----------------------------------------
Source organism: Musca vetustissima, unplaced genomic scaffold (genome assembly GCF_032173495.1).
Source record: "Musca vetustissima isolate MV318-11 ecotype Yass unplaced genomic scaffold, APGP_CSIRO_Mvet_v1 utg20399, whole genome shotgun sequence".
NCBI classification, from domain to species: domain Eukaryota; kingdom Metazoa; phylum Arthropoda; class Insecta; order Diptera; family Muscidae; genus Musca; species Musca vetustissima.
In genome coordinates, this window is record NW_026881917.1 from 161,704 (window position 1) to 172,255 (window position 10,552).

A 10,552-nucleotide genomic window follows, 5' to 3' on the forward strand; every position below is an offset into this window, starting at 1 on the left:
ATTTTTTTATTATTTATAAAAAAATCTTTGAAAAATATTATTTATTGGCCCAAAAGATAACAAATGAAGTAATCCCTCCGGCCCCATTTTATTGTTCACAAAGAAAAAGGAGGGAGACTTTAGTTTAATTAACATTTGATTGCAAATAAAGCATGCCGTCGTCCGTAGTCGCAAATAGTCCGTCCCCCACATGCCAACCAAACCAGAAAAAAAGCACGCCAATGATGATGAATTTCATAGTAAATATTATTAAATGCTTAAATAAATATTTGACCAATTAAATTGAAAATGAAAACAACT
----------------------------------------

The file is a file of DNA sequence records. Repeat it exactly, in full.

Source organism: Musca vetustissima, unplaced genomic scaffold (genome assembly GCF_032173495.1).
Source record: "Musca vetustissima isolate MV318-11 ecotype Yass unplaced genomic scaffold, APGP_CSIRO_Mvet_v1 utg20399, whole genome shotgun sequence".
NCBI classification, from domain to species: domain Eukaryota; kingdom Metazoa; phylum Arthropoda; class Insecta; order Diptera; family Muscidae; genus Musca; species Musca vetustissima.
In genome coordinates, this window is record NW_026881917.1 from 161,704 (window position 1) to 172,255 (window position 10,552).

A 10,552-nucleotide genomic window follows, 5' to 3' on the forward strand; every position below is an offset into this window, starting at 1 on the left:
ATTTTTTTATTATTTATAAAAAAATCTTTGAAAAATATTATTTATTGGCCCAAAAGATAACAAATGAAGTAATCCCTCCGGCCCCATTTTATTGTTCACAAAGAAAAAGGAGGGAGACTTTAGTTTAATTAACATTTGATTGCAAATAAAGCATGCCGTCGTCCGTAGTCGCAAATAGTCCGTCCCCCACATGCCAACCAAACCAGAAAAAAAGCACGCCAATGATGATGAATTTCATAGTAAATATTATTAAATGCTTAAATAAATATTTGACCAATTAAATTGAAAATGAAAACAACT